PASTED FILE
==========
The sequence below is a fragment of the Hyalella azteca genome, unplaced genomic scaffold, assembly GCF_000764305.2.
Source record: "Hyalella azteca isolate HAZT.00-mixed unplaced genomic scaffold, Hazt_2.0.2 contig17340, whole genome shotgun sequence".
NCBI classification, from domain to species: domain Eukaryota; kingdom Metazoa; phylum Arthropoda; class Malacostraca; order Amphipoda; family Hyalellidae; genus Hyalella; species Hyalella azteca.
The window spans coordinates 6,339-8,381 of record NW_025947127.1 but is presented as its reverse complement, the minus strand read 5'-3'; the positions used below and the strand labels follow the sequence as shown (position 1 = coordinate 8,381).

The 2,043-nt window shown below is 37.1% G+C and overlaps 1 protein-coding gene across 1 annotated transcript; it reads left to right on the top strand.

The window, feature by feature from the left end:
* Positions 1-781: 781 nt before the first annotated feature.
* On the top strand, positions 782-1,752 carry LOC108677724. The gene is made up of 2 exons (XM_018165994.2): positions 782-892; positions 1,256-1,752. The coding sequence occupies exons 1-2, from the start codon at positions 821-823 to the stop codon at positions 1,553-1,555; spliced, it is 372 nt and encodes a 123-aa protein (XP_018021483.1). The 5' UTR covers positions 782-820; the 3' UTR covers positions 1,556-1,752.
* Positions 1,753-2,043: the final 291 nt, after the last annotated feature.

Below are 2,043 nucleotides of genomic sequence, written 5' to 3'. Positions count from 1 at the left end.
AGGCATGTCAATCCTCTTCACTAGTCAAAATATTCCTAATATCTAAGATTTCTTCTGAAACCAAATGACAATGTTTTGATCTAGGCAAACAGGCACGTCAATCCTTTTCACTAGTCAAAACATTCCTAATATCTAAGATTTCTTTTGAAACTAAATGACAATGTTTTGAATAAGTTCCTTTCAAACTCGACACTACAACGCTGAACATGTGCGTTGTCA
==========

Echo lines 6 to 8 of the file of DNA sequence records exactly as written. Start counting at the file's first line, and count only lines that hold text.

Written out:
The window, feature by feature from the left end:
* Positions 1-781: 781 nt before the first annotated feature.
* On the top strand, positions 782-1,752 carry LOC108677724. The gene is made up of 2 exons (XM_018165994.2): positions 782-892; positions 1,256-1,752. The coding sequence occupies exons 1-2, from the start codon at positions 821-823 to the stop codon at positions 1,553-1,555; spliced, it is 372 nt and encodes a 123-aa protein (XP_018021483.1). The 5' UTR covers positions 782-820; the 3' UTR covers positions 1,556-1,752.